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Q&A: Gary Barlow and Tim Firth

Published 28 December 2016

New musical comedy The Girls will be making its West End premiere at the Phoenix Theatre on 28 January 2017, with music by world-famous composer and musician Gary Barlow, and lyrics and book by playwright – and the original film’s screenwriter – Tim Firth.  

The Girls originally premiered as a play in 2015 at the Leeds Grand Theatre, and later at The Lowry in Salford in 2016. Based on the 2003 film, The Girls is the real life story of a Women’s Institute group who decide to fundraise for a local hospital by posing for a raunchy-but-tasteful nude calendar, inadvertently making the group media sensations.

We chatted to Gary and Tim to find out more about the show, and, of course, what month they would be in the calendar.

What drew you to the story?
Gary and Tim: It’s a wonderful story that could be about our mums. It’s a show that will make you laugh, make you cry and make you cheer – as The Times said!

Tell us about your unique approach to the production.
Gary and Tim: We wanted to write a village green musical for the world.

What musical style can we expect from the show?
Gary and Tim: The music is as English as the story, but for the West End we’ve made some additions … well it wouldn’t be Yorkshire without a brass band, would it?

Gary, how does the creative process of writing for a musical differ from writing for pop artists?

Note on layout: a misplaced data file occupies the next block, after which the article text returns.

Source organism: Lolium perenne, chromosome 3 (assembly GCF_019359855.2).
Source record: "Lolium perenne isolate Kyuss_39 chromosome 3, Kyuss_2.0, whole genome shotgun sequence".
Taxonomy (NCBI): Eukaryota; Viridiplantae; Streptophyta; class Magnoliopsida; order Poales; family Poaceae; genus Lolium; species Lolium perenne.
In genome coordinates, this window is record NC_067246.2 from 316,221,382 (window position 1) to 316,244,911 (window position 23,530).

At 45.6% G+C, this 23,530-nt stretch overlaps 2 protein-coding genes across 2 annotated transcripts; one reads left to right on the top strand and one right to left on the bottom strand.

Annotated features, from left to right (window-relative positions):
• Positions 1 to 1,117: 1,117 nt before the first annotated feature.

Gary: I don’t really think of it as a different process, but I’m a pop song writer so that’s how I always write. Once we start working with the producers and the creative team of a musical, we start to explore how it works with an orchestra and with an ensemble of singers. It’s great to have that rehearsal process where we really get to know the characters and have the luxury to develop the songs with the cast.

Tim, you’ve written the Calendar Girls film and play. Do you get something new from the story each time you approach it?
Tim: For me, there was so much more to explore. This time we’re able to tell more of this story from the husband’s and the children’s point of view, which hasn’t been told before.

What has been your favourite moment of creating this show so far?
Gary and Tim: At the dress rehearsal at the Leeds Grand Theatre to an audience of nurses and carers, who stood and cheered and wouldn’t leave the theatre.

And finally, what month would you be in the calendar, and what would your prop be?
Gary and Tim: It’d have to be the months of our birthdays [January for Gary and October for Tim]. We would both feel very comfortable behind a grand piano…


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